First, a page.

THE RIGHT TO LIMIT LIABILITY IN AN ADMIRALTY ACTION
By Sir Adolphus Nwachukwu
In shipping adventures, calamities such as damage, loss of lives and goods may occur. In such a case, there may be an action against the owner, charterer, manager or the operator of the ship or even the ship involved. If the ship or its owner, charterer, manager or the operator of the ship is allowed to bear the brunt of the damage or loss, it may affect them to the extent that they may be out of business.
It is to this end that the law protects them, not necessarily to support their potential negligence, default or wrongful action or to exonerate their liability but, as a matter of public policy, to keep them in business for the greater good of maritime commerce.
The Admiralty Jurisdiction Act, (‘AJA’) provides for limitation of liability proceedings, where a defendant has been sued for compensation under any admiralty law, including the Merchant Shipping Act, for any calamity on the sea. It gives a defendant, who apprehends that a claim for compensation, may be made against him, the right to apply to the Federal High Court, to determine whether his potential liability may be limited. Upon this application, the Court may determine whether the defendant’s potential liability may be limited and; if so, determine the limit of the defendant’s potential liability, and set up a limitation fund for the benefit of the plaintiff(s).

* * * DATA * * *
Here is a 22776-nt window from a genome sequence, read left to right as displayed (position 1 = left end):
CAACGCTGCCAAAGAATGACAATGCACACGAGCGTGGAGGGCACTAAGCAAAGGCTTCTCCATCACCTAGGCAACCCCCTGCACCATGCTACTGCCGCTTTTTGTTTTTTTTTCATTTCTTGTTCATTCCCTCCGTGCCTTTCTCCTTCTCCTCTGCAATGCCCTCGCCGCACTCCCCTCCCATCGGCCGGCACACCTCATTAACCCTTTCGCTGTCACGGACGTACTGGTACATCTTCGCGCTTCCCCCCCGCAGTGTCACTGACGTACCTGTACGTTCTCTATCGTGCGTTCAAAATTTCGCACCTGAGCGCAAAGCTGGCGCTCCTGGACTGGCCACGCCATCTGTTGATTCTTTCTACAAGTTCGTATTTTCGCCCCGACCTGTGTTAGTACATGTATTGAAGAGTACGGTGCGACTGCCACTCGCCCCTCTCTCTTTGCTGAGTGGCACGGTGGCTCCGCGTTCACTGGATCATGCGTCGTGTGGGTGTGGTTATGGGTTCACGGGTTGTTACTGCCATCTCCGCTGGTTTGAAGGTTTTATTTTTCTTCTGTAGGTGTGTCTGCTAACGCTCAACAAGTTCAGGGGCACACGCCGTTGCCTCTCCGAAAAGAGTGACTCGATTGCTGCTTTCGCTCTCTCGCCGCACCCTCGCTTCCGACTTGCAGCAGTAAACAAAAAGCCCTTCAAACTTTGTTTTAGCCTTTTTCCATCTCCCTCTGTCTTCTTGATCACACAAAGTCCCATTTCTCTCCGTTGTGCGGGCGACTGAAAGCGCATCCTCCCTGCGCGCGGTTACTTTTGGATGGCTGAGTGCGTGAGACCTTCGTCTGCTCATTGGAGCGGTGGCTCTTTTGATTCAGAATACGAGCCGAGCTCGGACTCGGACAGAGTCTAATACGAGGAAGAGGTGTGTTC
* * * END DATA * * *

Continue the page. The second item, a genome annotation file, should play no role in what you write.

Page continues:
In addition, the following points should be considered in a claim for limitation of liability:
• An application for limitation of liability action, must be brought by Originating Summons.
• The application shall be commenced by an action in personam in the Originating Summons.
• The commencement of a limitation of liability action does not imply that the defendant is liable in the main suit.
• A limitation of liability action can be initiated at any time during the life of the main suit.
Furthermore, a critical analysis of the AJA and its Rules shows that an action for limitation of liability, is a defence to the main suit that activated the limitation of liability proceedings. As such, bringing such application by originating summons, does not mean that a limitation of liability proceedings is a fresh action.
Notwithstanding the foregoing, by stating that a claim for limitation of liability proceedings should be commenced by an action in personam, it wrongly connotes that it is a cause of action.
This is not correct because an action includes any proceedings commenced in a court established by law, while a cause of action is the fact or combination of facts that led to the dispute and the remedies being claimed by a plaintiff. Thus, since a limitation of liability proceedings is brought by a defendant as a defence to an admiralty suit filed by the plaintiff, it should be perceived as an action simpliciter.
In conclusion, the core of limitation of liability proceedings is to offer the defendant the opportunity to limit his potential liability against the plaintiff(s) in the main suit; and encourage shipowners and other maritime stakeholders to continue to participate in the maritime industry.